The costumes alone are worth the price of admission. The exquisite white wedding dress and veil that Tzeitel comes down the aisle in looks straight out of a Broadway designer’s closet. All boys and men wear dark clothes, vests, leather boots or shoes, caps and prayer shawls and the girls and women uniformly wear muslin dresses or blouses and skirts, white aprons and kerchiefs from the farming and working world of the early 1900s. The rabbi, the constable and the Russian soldiers are turned out true to form, and the sets make the village believable.
In another blow to tradition, Hodel and Perchik don’t beg or even ask for Tevye’s permission to marry. Perchik is sent to Siberia for being a revolutionary, and Hodel shocks Tevye by insisting she will gladly follow him to that barren wasteland and marry him there.
All this change leads Golde and Tevye to admit how frightened they both were approaching their own arranged marriage, and sing of how they managed anyway in the combative but resigned and happy Do You Love Me? Part of the humor in the play derives from how the bellowing Tevye is so scared of telling Golde the truth. Much of the rest comes from his ongoing conversation with God, such as reflecting that Tzeitel and Motel are so happy they don’t know how miserable they are, and when asking God for a sewing machine “As the Good Book says… but why should I tell you what the Good Book says?” In the soaring Far From the Home I Love, Hodel raises her lovely voice to sing of how wrenching it is to leave everything she has ever known to follow a man.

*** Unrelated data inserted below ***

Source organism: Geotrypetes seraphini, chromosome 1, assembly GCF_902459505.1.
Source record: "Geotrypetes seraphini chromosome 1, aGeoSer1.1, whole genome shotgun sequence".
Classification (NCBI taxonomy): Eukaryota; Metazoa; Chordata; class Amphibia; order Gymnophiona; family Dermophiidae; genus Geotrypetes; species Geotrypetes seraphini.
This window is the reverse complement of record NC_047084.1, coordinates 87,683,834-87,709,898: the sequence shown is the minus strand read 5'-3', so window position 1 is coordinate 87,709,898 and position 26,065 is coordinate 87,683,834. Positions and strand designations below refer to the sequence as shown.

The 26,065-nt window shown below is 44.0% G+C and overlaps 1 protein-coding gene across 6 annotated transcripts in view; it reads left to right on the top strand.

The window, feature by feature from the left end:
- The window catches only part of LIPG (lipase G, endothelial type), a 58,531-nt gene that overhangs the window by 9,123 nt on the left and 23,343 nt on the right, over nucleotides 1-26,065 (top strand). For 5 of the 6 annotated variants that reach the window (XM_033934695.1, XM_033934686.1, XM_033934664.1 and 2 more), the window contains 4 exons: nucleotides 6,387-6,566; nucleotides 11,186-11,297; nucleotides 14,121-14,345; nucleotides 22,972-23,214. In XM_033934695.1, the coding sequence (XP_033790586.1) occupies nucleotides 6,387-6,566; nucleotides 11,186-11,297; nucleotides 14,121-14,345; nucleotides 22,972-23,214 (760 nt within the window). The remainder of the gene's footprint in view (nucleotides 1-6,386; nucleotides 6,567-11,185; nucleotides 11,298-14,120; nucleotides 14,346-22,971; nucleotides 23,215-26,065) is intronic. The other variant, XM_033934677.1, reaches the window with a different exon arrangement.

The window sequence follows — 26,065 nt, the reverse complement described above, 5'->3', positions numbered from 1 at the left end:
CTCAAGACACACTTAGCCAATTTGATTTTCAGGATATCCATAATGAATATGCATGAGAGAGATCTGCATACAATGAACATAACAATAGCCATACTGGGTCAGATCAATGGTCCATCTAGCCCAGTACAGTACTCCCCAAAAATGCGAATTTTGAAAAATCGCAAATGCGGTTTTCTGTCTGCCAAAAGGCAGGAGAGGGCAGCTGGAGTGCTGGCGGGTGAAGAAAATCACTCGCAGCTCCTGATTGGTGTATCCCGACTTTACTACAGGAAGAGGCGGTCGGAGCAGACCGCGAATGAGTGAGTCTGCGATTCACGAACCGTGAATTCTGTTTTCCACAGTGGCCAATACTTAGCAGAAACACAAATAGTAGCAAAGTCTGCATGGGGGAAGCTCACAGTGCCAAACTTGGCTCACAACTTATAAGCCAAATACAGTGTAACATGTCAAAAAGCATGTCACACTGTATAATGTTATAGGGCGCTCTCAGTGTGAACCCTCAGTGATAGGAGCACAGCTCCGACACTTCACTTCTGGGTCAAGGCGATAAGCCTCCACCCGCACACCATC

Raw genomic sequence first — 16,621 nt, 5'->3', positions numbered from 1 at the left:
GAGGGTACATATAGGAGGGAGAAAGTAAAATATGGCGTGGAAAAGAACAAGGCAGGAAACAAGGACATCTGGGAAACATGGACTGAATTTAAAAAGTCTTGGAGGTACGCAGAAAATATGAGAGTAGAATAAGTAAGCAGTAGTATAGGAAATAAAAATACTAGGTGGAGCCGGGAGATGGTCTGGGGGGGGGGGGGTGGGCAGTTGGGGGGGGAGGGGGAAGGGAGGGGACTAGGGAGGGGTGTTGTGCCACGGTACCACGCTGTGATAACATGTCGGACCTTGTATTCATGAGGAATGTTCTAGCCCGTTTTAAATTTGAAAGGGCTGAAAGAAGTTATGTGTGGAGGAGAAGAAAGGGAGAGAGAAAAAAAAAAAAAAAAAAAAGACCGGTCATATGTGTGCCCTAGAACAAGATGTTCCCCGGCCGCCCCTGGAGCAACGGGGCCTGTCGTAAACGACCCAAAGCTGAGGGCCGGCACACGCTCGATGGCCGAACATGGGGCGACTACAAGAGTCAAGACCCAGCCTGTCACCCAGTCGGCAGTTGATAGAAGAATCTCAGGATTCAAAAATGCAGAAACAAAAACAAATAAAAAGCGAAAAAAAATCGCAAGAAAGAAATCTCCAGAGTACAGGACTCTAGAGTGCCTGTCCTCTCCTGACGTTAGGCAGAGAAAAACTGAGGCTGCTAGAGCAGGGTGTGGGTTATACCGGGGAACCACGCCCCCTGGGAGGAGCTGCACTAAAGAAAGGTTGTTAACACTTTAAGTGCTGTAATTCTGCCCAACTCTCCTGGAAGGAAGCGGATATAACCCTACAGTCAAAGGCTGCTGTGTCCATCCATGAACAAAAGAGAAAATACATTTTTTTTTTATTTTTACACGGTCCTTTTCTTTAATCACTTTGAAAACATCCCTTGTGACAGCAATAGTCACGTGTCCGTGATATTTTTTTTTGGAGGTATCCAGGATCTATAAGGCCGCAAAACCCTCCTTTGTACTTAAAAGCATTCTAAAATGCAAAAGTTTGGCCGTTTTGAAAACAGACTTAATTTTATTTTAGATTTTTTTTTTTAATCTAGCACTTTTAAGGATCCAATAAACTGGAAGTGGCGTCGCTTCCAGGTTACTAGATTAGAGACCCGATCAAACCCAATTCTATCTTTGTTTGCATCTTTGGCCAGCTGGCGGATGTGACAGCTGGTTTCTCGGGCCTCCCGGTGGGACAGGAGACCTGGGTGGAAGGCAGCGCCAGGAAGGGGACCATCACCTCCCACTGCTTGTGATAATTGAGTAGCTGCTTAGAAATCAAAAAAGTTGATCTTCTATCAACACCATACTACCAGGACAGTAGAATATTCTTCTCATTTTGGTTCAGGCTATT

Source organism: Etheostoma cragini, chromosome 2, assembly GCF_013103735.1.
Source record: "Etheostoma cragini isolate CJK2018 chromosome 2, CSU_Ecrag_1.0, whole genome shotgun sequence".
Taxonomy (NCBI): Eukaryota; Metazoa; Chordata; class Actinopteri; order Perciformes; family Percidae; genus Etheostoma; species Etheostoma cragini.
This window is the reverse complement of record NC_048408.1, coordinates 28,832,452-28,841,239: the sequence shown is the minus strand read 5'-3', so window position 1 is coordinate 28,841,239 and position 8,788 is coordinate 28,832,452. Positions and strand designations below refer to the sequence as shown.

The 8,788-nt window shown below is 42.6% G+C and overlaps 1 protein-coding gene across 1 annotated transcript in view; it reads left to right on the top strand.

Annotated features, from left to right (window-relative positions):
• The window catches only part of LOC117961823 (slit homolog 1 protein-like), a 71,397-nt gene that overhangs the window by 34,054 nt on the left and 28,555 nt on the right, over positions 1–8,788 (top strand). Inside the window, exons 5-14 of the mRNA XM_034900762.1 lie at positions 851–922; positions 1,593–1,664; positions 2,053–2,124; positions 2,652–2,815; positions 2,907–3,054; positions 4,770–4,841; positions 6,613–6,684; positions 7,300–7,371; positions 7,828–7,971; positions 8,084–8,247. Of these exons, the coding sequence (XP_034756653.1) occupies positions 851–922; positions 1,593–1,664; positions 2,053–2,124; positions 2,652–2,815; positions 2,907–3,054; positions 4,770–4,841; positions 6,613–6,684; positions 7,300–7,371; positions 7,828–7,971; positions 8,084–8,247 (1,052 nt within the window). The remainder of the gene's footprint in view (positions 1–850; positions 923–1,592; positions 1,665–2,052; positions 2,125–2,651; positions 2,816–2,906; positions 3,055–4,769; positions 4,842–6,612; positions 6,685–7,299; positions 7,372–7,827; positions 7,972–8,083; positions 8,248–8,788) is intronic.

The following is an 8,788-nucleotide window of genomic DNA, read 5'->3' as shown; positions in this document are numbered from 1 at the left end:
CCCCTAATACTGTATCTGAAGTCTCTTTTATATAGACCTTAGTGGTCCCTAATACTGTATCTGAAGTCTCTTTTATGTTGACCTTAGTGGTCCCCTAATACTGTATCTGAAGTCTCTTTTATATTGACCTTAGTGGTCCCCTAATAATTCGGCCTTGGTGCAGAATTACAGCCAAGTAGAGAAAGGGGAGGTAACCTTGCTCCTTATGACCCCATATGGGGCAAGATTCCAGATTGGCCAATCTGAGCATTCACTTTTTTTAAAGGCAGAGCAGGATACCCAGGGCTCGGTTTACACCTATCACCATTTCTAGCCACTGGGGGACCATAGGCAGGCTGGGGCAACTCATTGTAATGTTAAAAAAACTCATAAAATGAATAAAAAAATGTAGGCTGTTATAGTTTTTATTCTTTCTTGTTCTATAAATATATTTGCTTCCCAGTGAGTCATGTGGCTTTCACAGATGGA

In the final blow, Chava meets a Russian soldier (Fyedka, played by Emma Reardon) who treats her kindly and secretly exchanges books with him. This Tevye cannot accept under any terms. The senseless cruelty of the Russian soldiers who wantonly smashed Tzeitel and Motel’s wedding cannot be forgotten. When Golde learns they have secretly gone off to be married, she weeps. Tevye brutishly tells her Chava is dead to them now, and to go home, because they still have other children, Shprintze (Mia McGann) and Bielke (Kaelyn Rickman.)
A heartless edict from the authorities then informs them that all the Jews must leave their village within three days. In a scene reminiscent of thousands of years of persecution, all those in Anatevka resignedly pack up and prepare to be forced out yet again. An actual violin player, Meredith Reynolds, (the Fiddler) plays the bittersweet anthem as the cast slowly but methodically forms a line to leave Anatevka. In the end, Tevye is willing to add a gruff “God be with you” to his dear daughter Chava.
The multi-talented Roberta Weiner and Joanne Hines have put together another show to make you want to stand and cheer. In Tokyo, the Japanese actor who played Tevye once said, “We know why it is a success here, but how is it they liked it in America?” Don’t miss the chance to see this universally appealing show Thursday at 6pm, Friday at 7pm, and Saturday at 3pm.